The best words in the English language often come in sets of three. "I love you." "You are welcome." "Here's a dollar."
But there's a very special place on that list reserved for three delicious, mouth-watering syllables. "Free hot dogs." Say it with us now. Draw out those words like you're slowly drizzling mustard on a steaming, hot-off-the-grill sausage. "Free. Hot. Dogs."
This Wednesday, those three words are the operative ones at Fancy Franks, the College Street and Bloor Street purveyors of—yes, you're reading this right—gourmet hot dogs. A presence on the local food scene since 2012 that's been building an eager local following, the restaurant has become known in short order for everything from eggs-and-bacon poutine to turkey sausages, to name just a couple. For two years now, they've also built something of a reputation for supporting good causes, namely those with helping children at heart.
It all started with a little inspiration. Owner Angelo Economopolous looked south of the border to the United States, where—among other places—National Hot Dog day is an annual occasion with all the pageantry of a festival. Along with Australia, Great Britain, and a few communities in Canada, it's often an event marked by contests, parades, and of course, the universal appeal of free franks. But it's also an opportunity to support charities, either by raising funds or raising publicity.
To Economopolous, it's the former that appeals.
"Last year's [event] was a huge success," he tells Post City. "We had an ambassador from Sick Kids Hospital, so Sick Kids got behind it. We gave away 3,000 free hot dogs to anyone who came. We had a DJ, a clown giving away balloons to kids. Basically, we just tried to get behind the whole National Hot Dog Day that they do in the United States."
Though it's celebrated in Vancouver and elsewhere, Economopolous believes his franchise is the first to officially make National Hot Dog Day a part of Toronto's calendar. "From what I know," he says, "Fancy Franks was the first to do this." Perhaps owing to the local novelty of it all, the 2013 event, he says, was a resounding success. "It was a huge success for the kids; we raised over 2,500 dollars. We were very happy with that."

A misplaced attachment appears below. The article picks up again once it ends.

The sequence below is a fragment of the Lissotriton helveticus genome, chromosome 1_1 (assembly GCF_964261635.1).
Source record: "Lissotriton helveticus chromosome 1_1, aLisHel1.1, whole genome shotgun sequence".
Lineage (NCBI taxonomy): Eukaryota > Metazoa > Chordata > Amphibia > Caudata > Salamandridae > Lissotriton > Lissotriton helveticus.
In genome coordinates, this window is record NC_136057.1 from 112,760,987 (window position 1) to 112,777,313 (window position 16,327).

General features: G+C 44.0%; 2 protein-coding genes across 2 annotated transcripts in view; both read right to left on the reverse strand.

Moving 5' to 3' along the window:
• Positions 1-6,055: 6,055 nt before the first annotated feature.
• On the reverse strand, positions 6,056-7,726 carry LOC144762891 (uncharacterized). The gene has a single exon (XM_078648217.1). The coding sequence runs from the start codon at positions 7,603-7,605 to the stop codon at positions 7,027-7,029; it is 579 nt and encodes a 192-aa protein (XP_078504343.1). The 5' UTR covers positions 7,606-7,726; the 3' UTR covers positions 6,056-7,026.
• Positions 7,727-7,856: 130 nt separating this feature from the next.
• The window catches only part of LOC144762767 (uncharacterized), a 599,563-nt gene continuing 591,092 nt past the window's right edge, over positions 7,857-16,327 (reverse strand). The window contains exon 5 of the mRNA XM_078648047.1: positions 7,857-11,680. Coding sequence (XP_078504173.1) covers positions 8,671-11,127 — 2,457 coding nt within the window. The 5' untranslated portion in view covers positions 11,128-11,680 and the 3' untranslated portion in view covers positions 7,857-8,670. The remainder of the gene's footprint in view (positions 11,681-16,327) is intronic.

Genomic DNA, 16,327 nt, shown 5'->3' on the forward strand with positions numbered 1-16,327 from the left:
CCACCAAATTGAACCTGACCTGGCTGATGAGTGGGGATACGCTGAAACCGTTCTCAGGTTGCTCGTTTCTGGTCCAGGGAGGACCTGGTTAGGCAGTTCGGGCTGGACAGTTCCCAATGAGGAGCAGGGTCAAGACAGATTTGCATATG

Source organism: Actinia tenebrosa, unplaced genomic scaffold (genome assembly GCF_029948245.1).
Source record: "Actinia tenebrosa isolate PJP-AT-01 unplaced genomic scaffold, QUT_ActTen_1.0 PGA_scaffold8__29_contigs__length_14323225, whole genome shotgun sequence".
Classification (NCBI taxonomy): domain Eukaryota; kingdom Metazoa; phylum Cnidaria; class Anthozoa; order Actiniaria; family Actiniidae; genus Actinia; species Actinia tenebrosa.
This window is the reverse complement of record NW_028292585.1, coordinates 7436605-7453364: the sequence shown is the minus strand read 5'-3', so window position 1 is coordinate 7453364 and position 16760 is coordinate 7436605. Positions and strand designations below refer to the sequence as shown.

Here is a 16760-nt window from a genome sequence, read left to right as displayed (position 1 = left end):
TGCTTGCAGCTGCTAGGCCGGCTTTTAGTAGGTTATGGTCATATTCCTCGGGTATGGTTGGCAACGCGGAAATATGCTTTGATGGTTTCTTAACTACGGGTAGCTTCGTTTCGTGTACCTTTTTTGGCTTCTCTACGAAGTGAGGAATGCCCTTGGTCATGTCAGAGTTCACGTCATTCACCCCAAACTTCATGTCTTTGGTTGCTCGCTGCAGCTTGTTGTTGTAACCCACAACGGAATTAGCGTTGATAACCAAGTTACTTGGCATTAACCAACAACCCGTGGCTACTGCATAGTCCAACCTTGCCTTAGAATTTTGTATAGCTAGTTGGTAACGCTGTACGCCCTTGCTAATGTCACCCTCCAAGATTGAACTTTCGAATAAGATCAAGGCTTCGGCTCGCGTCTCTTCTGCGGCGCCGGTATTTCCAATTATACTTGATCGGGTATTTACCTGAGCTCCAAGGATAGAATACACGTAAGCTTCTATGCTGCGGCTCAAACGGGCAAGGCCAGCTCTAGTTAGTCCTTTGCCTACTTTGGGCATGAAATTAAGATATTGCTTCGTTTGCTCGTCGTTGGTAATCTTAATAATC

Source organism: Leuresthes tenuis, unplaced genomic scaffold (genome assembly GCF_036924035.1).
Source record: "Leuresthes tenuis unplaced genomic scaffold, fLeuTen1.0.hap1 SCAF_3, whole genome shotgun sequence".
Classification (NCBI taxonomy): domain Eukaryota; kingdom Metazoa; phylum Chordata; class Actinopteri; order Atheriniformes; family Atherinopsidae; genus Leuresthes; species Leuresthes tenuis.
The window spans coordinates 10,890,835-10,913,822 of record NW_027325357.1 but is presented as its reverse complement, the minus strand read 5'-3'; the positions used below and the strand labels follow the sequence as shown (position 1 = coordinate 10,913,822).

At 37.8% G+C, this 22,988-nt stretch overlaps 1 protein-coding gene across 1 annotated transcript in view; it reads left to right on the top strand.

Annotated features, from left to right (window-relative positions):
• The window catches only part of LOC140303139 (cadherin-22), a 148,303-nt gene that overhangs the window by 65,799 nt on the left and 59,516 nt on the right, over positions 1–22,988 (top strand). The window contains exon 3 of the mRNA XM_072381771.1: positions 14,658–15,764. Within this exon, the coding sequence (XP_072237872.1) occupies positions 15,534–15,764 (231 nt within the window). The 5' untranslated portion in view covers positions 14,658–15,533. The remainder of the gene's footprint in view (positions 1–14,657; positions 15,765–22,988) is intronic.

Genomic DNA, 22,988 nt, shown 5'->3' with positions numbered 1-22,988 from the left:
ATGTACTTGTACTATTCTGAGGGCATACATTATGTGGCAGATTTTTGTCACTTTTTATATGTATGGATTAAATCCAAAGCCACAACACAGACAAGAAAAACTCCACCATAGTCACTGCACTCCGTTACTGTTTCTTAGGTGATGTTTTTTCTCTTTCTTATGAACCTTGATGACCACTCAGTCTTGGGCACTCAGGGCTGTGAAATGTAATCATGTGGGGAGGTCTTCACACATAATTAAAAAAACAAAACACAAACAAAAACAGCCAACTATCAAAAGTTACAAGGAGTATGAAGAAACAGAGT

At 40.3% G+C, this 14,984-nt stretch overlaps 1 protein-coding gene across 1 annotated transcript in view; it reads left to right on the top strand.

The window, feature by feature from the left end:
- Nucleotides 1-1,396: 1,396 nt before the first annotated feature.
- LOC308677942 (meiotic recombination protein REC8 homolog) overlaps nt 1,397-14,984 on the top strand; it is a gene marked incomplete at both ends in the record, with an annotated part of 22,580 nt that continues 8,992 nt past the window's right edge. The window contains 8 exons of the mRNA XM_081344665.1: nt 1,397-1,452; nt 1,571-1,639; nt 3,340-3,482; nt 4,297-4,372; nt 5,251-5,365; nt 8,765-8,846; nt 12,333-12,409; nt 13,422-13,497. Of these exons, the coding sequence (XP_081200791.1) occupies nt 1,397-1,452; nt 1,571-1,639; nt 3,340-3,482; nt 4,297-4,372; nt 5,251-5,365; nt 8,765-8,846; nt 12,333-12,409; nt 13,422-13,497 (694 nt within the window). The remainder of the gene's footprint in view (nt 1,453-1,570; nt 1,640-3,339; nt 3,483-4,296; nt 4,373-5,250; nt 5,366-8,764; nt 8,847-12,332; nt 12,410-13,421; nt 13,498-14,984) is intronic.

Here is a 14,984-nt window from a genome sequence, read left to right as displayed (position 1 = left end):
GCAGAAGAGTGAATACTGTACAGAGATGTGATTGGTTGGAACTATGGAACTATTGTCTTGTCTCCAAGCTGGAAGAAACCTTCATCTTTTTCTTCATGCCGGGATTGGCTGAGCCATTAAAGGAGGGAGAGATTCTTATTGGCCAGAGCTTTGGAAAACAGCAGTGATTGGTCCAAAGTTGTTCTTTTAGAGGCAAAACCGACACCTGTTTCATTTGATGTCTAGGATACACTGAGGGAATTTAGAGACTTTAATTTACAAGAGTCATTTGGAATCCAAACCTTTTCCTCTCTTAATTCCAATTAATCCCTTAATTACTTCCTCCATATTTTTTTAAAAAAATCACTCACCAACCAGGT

Economopolous recalls residents of a nearby retirement home showing up at the College Street location, wheelchairs and all. There was a DJ, clowns twisting up balloon animals, and of course, free meat flying off the grill for all takers. At the time, Economopolous suggests, it was hard to imagine National Hot Dog Day going better for anyone involved.
This year, Fancy Franks plans to raise that bar. "We're hoping to double our free hot dogs," Economopolous says, floating 5,000 as a tidy benchmark for success. "We've brought in cotton candy, buttons, sunglasses, T-shirts. There will be face painting; we're going to have a clown there again this year. We've also invited a few of the mayoral candidates. We've invited Olivia Chow, Mayor Ford, and John Tory. If they are downtown, it'd be nice for them to drop in and show their support."
"Our main thing," he says, "is to see how much we can raise for the kids this year, and I want that number to grow every year. I have three kids of my own, and we're so lucky to have Sick Kids in this city."